From vintage bats to milestone home run balls, 2009 had plenty of tales for the telling.
Sports memorabilia may not be recession proof, but the best items continued to bring strong prices at auction during 2009. Many of the usual suspects provided the market’s strength.
Game-worn items associated with Babe Ruth and Mickey Mantle and vintage New York Yankees memorabilia headlined several auctions. An autographed 1952 Mantle jersey brought over $188,000 at auction, a Ruth bat dating from the early portion of his career sold for $155,000 and at the All-Star Fan Fest auction in New York, a game-worn Lou Gehrig cap brought $74,750. Memory Lane Incorporated revealed the sale of a one-of-a-kind 1927 Yankees team photo, signed by 30 team members, for $350,000 to a private collector. Just three years earlier, the same photo had sold at auction for $206,000.
Retired players continued to marvel at the prices attained for game-worn and game-used items and some decided to part with their collections. Bob Gibson offered numerous items to Legendary Auctions for its summer sale and the trophies, awards, rings, game-used items and other memorabilia brought over $500,000. Gibson’s former teammate, Lou Brock did the same a few months later, turning over World Series rings and even the historic jerseys and bases from his stolen base record games.
The FBI began investigating some items that were popping up in auctions. It seems some of them had been reported missing from libraries in New York and Boston years earlier. Several letters from the estate of baseball pioneer Harry Wright were pulled from the All-Star auction when questions arose. Many of the missing items were originally dispersed into the hobby through the famous auction of Barry Halper’s collection in 1999. Broadcaster/collector Ernie Harwell reported that a diary reported to have been written by Ty Cobb and sold in the Halper auction was actually a fake.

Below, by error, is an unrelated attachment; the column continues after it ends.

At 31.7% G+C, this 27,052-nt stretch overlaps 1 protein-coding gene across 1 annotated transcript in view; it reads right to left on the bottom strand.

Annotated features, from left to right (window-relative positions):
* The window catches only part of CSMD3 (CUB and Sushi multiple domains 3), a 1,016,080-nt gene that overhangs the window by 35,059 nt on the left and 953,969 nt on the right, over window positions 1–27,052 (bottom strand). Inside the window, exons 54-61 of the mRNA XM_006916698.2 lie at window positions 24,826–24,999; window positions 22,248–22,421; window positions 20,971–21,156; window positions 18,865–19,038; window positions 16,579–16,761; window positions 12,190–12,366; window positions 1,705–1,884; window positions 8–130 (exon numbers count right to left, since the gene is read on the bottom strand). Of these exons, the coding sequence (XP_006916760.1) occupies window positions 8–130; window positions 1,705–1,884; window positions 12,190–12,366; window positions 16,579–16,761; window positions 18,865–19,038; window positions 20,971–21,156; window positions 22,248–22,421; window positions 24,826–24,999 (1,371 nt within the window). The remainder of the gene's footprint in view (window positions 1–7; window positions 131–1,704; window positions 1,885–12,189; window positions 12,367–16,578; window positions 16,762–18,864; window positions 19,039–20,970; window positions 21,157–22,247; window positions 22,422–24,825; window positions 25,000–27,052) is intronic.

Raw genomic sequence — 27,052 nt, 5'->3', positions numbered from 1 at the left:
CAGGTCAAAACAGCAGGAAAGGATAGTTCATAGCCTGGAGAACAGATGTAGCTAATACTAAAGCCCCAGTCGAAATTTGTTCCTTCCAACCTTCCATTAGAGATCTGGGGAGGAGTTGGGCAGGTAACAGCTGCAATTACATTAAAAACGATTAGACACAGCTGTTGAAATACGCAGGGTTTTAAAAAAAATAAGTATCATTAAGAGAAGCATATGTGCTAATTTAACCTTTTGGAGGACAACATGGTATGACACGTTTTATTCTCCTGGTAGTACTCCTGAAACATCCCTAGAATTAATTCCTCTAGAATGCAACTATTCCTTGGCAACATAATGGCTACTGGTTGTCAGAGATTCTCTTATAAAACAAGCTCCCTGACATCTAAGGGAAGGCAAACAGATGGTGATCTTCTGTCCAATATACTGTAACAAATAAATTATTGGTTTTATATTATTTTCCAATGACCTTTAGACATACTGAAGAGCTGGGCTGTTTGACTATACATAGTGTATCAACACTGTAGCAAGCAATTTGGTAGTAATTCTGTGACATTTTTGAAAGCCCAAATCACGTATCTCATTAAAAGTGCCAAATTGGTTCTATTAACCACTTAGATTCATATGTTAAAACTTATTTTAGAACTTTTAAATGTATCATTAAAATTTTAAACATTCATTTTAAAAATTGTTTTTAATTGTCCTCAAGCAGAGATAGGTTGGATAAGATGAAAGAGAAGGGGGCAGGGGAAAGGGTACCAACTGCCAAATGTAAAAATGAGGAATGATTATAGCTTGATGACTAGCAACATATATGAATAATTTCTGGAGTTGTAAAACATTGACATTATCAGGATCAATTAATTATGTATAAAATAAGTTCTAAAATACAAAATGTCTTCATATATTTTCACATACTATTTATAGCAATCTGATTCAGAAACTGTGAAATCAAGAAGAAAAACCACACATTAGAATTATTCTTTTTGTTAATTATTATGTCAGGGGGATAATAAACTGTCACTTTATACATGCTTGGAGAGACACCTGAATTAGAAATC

The National Football League increased its presence in the memorabilia world by bringing several new items to its auction including a line of 50th Anniversary AFL uniforms, jerseys from the league’s game in London and some wild looking pink-colored memorabilia donned during the league’s breast cancer awareness month. A game-worn Brett Favre Vikings jersey sold for $16,000 during one of the league’s auctions.
JO Sports landed a huge piece of the NFL jersey pie when it signed deals with several teams including the red-hot Saints and Vikings and began to offer dozens of unwashed jerseys on its website.
The mainstream media in Philadelphia had a field day with the story of a Ryan Howard home run ball. When Howard hit one into the seats in Miami, he became the fastest player in baseball history to reach 200 home runs. A 12 year-old girl latched onto the ball, but gave it up when pressured by team officials and a planned meeting with Howard never materialized. Her mother contacted an attorney who put the full-court publicity press on the Phillies. In a no-win situation, the Phillies caved and Howard turned the ball back over to the girl.
The annual auction at the Basketball Hall of Fame produced several sales of high-end game-worn jerseys including Wilt Chamberlain’s 1972 All-Star game shirt that sold for $72,000 and a rookie year Michael Jordan autographed gamer that went for $66,000.